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Kayak's emoji search function brings the speed and fun of texting to travel

Mashable

Travel should be fun, not a hellish slog through dystopian security checkpoints and zombie-service employees with penal institution levels of charm. That's why Kayak's decision to add a bit of whimsy into the travel process by adding an emoji search function is more than welcome. If you're not emoji fluent, this is the perfect excuse to step up your emoji game and learn about some of the more obscure symbols hiding in your texting arsenal. The function doesn't work for all cities yet, but the first cities included are New York (), Tokyo ( sushi!), Chicago ( O'Hare Airport), Dublin, Ireland (), Las Vegas (slots!), Easter Island (), Amsterdam ( red light, get it?), As you can see, these have all been pretty well thought out, which is why the functionality is limited to a few select cities for now.


How IoT Solutions Can Improve Waste Management Processes

#artificialintelligence

Waste disposal is a huge challenge for major cities. Today, government administrations in smart cities like Singapore, Dubai, Hong Kong, Amsterdam, Stockholm, Tokyo, Melbourne, Seattle, Chicago and Seoul have provided a massive push to incorporate technology into every aspect of their cities. The waste disposal process in many of these cities has transformed into a highly smart operation management activity. Today, civic waste management of any smart city is an interplay of on-field devices, or sensors, networked together to generate millions of data points; data thus obtained is then ingested into a cloud platform and fed through complex analytical frameworks to analyze and then to derive sensible, actionable inferences to better serve the citizens of that city. The whole process is automated with almost zero human interference.


Japan pushes for basic AI rules at G-7 tech meeting

The Japan Times

Speaking after the first day of the ICT meeting, Takaichi said she introduced eight basic principles Tokyo believes important when developing computer science that gives machines human-like intelligence, and that she was generally supported in calling for further discussion. The eight principles include making AI networks controllable by human beings and respect for human dignity and privacy. "The development of AI is expected to progress at a tremendous pace of speed, and it should be amazing technology that does not give anxiety to people," the minister of internal affairs and communications told reporters, noting the need to deepen international discussion about establishing a basic set of rules. The first G-7 ICT ministerial meeting in nearly two decades comes at a time when cyberattacks have become a global reality and the development of such potentially revolutionary technologies as artificial intelligence and the "Internet of Things" (IoT) -- the concept of connecting various products to the Internet -- continues apace. With cyberattacks having become a global reality, participants from Britain, Canada, France, Germany, Italy, Japan and the United States discussed at the G-7 meeting ways to utilize advances in the field to drive economic growth while ensuring data security.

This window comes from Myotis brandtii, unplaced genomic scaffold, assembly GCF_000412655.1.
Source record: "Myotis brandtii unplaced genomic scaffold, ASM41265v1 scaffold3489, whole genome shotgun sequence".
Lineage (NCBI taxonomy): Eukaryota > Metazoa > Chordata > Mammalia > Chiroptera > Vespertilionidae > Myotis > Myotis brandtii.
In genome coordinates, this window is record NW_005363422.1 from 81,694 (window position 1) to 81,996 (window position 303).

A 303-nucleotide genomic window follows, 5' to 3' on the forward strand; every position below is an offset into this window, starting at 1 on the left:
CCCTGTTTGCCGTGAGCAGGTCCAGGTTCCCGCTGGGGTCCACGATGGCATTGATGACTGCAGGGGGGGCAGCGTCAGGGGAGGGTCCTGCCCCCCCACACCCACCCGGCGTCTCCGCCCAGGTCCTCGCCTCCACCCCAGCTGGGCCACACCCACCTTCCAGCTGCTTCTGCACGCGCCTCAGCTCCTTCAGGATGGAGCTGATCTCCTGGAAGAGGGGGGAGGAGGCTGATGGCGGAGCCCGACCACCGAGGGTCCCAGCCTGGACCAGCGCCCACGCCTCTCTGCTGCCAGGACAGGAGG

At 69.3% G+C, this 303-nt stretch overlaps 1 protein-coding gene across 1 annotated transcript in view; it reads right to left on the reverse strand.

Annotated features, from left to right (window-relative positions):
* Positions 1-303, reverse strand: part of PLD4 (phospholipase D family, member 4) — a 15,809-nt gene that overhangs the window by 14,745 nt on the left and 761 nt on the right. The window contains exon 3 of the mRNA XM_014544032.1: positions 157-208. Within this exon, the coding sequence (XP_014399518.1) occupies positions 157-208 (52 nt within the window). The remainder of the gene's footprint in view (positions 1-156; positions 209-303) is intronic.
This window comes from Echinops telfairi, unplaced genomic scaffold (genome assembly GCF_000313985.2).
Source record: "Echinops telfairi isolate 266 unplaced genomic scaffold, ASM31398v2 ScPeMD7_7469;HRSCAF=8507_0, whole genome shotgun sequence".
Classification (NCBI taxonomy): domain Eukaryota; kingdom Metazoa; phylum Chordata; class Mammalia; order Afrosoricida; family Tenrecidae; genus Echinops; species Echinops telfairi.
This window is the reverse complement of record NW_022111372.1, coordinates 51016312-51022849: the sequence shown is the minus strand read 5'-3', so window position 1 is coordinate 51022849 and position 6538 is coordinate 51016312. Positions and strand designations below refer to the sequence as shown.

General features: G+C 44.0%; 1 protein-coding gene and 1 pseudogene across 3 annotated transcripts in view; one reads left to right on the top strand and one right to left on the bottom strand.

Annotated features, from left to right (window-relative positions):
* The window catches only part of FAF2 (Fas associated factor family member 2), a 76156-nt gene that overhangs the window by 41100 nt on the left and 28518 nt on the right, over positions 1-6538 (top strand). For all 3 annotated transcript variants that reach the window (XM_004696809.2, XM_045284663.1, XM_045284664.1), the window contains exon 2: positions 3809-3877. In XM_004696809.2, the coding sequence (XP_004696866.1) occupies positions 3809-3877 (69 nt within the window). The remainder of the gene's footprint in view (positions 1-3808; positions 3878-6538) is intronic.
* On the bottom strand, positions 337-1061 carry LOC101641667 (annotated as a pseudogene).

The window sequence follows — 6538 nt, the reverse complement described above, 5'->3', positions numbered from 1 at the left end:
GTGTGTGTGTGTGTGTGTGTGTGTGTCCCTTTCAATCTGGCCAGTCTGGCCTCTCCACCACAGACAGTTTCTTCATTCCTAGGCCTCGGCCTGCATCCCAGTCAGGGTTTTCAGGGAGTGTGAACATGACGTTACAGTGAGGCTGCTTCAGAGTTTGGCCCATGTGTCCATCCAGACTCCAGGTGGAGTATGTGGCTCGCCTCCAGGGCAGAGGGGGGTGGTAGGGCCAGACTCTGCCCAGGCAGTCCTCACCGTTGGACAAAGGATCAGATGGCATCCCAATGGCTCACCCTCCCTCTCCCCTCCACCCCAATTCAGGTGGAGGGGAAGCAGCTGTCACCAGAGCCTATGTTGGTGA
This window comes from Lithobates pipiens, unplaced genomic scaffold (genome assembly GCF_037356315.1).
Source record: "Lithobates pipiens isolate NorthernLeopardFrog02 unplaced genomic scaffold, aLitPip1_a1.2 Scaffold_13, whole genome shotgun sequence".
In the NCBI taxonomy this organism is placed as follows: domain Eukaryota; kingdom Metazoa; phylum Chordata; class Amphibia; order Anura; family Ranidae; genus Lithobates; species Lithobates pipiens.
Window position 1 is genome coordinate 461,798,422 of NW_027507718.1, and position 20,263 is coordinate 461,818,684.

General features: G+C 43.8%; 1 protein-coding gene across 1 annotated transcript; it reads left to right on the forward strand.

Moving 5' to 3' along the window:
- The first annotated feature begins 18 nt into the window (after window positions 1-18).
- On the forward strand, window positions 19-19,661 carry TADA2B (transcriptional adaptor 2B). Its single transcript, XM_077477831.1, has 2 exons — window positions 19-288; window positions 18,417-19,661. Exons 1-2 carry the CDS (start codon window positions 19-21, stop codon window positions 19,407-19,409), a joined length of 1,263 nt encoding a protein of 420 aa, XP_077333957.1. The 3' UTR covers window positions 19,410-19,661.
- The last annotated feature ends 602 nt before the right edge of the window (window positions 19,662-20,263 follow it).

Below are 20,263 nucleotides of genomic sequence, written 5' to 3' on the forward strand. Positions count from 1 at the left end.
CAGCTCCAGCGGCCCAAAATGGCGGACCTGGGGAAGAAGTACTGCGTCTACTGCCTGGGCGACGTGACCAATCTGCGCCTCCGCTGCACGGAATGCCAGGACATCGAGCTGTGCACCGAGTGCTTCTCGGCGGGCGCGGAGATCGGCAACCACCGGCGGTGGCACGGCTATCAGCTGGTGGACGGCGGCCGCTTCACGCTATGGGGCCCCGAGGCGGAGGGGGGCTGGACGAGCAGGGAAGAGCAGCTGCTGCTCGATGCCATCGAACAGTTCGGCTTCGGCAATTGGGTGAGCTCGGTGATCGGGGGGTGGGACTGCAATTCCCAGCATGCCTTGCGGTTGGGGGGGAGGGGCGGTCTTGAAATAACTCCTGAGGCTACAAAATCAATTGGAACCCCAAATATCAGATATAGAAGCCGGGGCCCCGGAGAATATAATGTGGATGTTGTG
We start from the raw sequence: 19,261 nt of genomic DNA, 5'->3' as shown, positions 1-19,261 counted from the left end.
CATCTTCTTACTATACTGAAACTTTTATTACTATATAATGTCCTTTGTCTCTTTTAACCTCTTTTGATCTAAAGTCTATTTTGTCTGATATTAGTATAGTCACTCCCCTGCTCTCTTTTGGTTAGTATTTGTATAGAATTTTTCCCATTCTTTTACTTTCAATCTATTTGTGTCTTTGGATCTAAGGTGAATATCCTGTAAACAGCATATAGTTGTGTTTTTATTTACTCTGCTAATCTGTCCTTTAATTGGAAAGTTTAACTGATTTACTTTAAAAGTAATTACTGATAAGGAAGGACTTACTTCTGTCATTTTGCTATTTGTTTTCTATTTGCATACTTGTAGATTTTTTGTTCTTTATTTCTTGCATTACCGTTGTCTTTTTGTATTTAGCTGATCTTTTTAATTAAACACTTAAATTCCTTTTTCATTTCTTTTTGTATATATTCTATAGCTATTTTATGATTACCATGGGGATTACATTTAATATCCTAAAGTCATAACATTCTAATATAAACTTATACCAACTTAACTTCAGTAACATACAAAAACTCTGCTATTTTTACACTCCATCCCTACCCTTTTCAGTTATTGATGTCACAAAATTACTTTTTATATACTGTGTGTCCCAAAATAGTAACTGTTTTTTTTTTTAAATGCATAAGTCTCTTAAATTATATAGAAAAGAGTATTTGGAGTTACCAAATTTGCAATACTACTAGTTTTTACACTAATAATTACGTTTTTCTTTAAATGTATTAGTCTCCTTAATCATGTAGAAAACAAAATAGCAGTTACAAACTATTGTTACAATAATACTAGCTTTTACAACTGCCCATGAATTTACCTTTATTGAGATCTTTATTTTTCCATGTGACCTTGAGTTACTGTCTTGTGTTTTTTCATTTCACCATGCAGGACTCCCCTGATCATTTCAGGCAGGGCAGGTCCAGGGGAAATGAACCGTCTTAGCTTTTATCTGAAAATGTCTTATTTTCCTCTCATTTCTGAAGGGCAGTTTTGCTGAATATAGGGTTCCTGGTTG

What Foreign Students Can Teach Host Families About America

U.S. News

Our interest in hosting international visitors comes from our own experiences abroad. My husband, daughter and I returned to the U.S. in 2012 following my two decades as an Associated Press correspondent on three continents. People welcomed us in their hometowns around the world. Even now when we vacation, we meet strangers who offer menu recommendations in Brazil or Slovenia, or who help us navigate subways in Moscow or Tokyo. Hosting foreign students lets us pay those debts forward.


Crisis of the international refugee system and possible solutions: the Global Cop-out on Refugees

VideoLectures.NET

James C. Hathaway, the James E. and Sarah A. Degan Professor of Law, is a leading authority on international refugee law whose work is regularly cited by the most senior courts of the common law world. He is the founding director of Michigan Law's Program in Refugee and Asylum Law and the Distinguished Visiting Professor of International Refugee Law at the University of Amsterdam. In May 2018 he was a visiting professor at the University of Ljubljana Faculty of Law, Slovenia and taught an intensive course on the Convention refugee definition. He also delivered a public lecture on the need for a global system of refugee burden and responsibility sharing.